Islamic State, under pressure in Iraq, claims attack that killed 60 police cadets in Pakistan
People wait to receive the bodies of family members who died in an attack on the Police Training Academy in Quetta, Pakistan. Militants wearing suicide vests stormed the Pakistani police academy overnight, killing dozens of people, mostly police cadets and recruits.(Arshad Butt / Associated Press)
Security officials secure the police training center after it was cleared following a militant attack in Quetta, Pakistan.(JAMAL TARAQAI / EPA)
A Karachi, Pakistan, protest condemning the overnight attack on the Quetta Police Training Academy.(Shakil Adil / Associated Press)
People attend a Lahore, Pakistan, candlelight vigil for the victims of an overnight attack on the Quetta Police Training Academy.(K.M. Chaudary / Associated Press)
Pakistanis in Islamabad hold a candlelight vigil for the victims of the police training center attack.(T. MUGHAL / EPA)
Islamic State claimed responsibility Tuesday for an attack on a police academy in southwestern Pakistan that killed at least 60 cadets, demonstrating the militant organization’s ability to create havoc far from its shrinking bases in Iraq and Syria.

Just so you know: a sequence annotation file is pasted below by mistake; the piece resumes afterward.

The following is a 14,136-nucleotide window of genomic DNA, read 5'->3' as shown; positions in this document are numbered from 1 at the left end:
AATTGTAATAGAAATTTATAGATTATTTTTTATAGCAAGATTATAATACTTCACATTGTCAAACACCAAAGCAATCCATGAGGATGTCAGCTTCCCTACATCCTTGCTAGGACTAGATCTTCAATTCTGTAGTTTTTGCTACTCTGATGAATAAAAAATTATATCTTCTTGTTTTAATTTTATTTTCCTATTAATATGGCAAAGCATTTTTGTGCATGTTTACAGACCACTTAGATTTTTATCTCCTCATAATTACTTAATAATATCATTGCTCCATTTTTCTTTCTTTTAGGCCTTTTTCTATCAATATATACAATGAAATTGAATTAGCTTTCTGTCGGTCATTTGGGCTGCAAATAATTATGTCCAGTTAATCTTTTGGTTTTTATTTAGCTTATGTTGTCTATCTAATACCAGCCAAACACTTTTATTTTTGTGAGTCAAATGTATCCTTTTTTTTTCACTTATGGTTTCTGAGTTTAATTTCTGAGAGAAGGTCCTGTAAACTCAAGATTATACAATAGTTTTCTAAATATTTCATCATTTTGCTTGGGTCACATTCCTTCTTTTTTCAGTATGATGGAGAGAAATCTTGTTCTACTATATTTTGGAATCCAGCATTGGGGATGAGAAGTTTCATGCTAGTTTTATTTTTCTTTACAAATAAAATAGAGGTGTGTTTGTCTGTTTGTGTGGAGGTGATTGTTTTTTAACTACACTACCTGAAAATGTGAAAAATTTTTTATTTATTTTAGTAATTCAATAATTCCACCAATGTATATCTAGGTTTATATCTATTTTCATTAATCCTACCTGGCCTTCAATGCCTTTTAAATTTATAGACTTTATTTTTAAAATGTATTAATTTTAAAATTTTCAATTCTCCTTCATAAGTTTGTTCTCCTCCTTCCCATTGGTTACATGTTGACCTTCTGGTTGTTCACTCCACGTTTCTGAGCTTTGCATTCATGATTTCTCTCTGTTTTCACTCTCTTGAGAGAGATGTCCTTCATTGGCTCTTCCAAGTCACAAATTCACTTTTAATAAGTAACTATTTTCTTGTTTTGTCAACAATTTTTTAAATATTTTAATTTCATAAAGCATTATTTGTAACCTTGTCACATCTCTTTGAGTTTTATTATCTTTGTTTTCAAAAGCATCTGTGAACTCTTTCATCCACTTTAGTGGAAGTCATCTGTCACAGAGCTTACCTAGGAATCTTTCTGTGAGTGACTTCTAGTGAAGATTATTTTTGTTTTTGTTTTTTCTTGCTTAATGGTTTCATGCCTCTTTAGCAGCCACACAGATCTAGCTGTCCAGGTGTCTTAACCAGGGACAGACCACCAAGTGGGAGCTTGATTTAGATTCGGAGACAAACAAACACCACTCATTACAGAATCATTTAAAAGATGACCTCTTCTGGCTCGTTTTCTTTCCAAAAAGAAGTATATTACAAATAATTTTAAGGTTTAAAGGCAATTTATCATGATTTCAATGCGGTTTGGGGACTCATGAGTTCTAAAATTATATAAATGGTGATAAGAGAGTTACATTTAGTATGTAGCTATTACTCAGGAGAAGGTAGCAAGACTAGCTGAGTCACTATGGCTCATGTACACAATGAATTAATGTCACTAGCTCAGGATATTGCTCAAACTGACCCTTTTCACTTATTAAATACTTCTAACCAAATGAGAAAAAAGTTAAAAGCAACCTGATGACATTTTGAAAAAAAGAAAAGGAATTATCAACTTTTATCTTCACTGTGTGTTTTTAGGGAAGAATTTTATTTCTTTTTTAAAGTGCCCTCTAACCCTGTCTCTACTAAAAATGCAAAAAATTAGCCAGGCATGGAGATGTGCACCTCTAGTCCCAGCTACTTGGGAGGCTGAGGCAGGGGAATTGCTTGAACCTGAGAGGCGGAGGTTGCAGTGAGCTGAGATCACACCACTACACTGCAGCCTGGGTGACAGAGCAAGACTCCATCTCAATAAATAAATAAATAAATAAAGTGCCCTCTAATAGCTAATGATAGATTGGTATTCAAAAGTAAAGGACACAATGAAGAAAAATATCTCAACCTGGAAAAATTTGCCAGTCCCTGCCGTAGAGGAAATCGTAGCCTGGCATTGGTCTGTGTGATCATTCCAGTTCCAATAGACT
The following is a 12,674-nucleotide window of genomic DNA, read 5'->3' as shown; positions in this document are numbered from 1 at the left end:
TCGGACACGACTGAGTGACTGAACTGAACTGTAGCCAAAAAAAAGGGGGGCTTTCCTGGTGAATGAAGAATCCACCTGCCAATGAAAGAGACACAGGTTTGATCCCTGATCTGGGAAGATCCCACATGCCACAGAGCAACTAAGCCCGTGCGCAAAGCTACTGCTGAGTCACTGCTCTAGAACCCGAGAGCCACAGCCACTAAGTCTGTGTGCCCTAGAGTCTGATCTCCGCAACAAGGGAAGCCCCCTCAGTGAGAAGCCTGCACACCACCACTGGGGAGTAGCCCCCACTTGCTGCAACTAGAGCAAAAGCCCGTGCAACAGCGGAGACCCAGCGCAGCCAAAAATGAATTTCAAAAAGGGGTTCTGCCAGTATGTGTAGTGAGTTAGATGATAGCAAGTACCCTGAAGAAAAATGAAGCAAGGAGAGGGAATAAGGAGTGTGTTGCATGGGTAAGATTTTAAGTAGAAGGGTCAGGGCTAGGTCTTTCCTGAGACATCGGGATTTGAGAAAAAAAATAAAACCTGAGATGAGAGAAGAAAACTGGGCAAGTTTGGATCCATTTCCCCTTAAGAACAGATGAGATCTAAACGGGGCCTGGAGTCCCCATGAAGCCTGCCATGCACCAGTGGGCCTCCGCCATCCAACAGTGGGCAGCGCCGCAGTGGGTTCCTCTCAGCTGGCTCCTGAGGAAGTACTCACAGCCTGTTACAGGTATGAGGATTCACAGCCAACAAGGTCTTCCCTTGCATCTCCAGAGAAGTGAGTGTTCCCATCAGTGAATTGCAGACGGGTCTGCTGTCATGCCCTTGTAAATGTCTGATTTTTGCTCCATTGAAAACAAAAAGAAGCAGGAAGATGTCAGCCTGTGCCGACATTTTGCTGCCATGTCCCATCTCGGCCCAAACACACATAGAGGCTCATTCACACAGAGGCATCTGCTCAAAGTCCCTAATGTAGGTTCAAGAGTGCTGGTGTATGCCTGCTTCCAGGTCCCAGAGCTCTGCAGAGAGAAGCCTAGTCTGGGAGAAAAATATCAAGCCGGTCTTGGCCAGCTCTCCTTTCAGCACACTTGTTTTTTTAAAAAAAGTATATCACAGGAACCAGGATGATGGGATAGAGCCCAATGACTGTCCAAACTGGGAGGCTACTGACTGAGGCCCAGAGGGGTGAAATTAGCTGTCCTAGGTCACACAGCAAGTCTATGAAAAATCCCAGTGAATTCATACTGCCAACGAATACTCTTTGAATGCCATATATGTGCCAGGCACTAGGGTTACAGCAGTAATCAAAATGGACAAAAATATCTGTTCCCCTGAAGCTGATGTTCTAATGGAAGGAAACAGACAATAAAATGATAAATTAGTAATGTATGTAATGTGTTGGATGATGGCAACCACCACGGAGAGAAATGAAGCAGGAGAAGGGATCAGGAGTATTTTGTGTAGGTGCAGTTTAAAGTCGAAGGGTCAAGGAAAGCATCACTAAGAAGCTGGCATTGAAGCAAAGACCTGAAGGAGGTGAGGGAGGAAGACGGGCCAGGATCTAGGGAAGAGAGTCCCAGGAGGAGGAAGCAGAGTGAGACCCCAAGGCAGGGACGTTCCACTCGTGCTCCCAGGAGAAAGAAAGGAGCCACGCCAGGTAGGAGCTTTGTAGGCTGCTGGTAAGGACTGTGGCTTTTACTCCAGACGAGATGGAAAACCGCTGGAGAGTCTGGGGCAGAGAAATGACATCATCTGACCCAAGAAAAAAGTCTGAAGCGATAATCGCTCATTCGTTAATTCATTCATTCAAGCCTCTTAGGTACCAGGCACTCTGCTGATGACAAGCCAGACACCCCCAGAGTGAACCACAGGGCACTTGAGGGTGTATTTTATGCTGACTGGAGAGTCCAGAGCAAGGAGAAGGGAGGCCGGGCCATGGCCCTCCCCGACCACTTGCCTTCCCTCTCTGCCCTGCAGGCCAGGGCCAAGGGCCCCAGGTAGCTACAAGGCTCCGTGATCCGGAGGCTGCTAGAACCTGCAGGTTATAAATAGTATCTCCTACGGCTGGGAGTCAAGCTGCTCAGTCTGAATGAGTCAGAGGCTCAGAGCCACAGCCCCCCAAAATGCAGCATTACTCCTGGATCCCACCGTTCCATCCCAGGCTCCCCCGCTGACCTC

The extremist group’s mouthpiece, the Amaq News Agency, said its South Asia wing — known as Islamic State in Khorasan — carried out a “three-man suicide raid” on the Baluchistan Police College. It was one of the deadliest terrorist attacks in Pakistan this year.
Pakistani military officials blamed the attack on militants from Lashkar-e-Jhangvi al-Alami, a Sunni Muslim extremist group that has links to Islamic State in Khorasan. A spokesman for the organization told The Times that it carried out the raid with help from Islamic State, although he did not elaborate.
“We are open to support any organization which would support us,” said the spokesman, who spoke on condition of anonymity because the extremist group is banned in Pakistan.
Police said three militants armed with automatic rifles and grenades attacked the police training center Monday night in Quetta, the capital of volatile Baluchistan province, taking aim at dormitories where hundreds of cadets ages 15 to 25 are housed. Two of the militants detonated suicide vests, while a third was shot dead by paramilitary forces, officials said.